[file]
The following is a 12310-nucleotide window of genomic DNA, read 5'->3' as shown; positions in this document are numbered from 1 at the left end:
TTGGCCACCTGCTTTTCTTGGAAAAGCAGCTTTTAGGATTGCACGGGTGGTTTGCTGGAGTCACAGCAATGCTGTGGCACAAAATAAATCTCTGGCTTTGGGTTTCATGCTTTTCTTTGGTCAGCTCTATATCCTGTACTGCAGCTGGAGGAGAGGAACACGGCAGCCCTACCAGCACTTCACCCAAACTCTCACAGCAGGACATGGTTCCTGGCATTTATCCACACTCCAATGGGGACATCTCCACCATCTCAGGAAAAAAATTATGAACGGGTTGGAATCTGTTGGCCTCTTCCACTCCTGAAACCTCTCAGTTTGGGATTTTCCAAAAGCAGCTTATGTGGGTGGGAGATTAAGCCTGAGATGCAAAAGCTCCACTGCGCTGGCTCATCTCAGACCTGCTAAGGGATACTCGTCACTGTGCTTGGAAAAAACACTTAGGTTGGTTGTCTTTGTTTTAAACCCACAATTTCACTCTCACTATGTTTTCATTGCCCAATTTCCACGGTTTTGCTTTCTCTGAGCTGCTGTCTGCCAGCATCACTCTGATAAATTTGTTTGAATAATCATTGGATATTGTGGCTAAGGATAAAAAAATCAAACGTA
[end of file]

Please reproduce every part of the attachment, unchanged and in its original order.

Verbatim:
The following is a 12310-nucleotide window of genomic DNA, read 5'->3' as shown; positions in this document are numbered from 1 at the left end:
TTGGCCACCTGCTTTTCTTGGAAAAGCAGCTTTTAGGATTGCACGGGTGGTTTGCTGGAGTCACAGCAATGCTGTGGCACAAAATAAATCTCTGGCTTTGGGTTTCATGCTTTTCTTTGGTCAGCTCTATATCCTGTACTGCAGCTGGAGGAGAGGAACACGGCAGCCCTACCAGCACTTCACCCAAACTCTCACAGCAGGACATGGTTCCTGGCATTTATCCACACTCCAATGGGGACATCTCCACCATCTCAGGAAAAAAATTATGAACGGGTTGGAATCTGTTGGCCTCTTCCACTCCTGAAACCTCTCAGTTTGGGATTTTCCAAAAGCAGCTTATGTGGGTGGGAGATTAAGCCTGAGATGCAAAAGCTCCACTGCGCTGGCTCATCTCAGACCTGCTAAGGGATACTCGTCACTGTGCTTGGAAAAAACACTTAGGTTGGTTGTCTTTGTTTTAAACCCACAATTTCACTCTCACTATGTTTTCATTGCCCAATTTCCACGGTTTTGCTTTCTCTGAGCTGCTGTCTGCCAGCATCACTCTGATAAATTTGTTTGAATAATCATTGGATATTGTGGCTAAGGATAAAAAAATCAAACGTA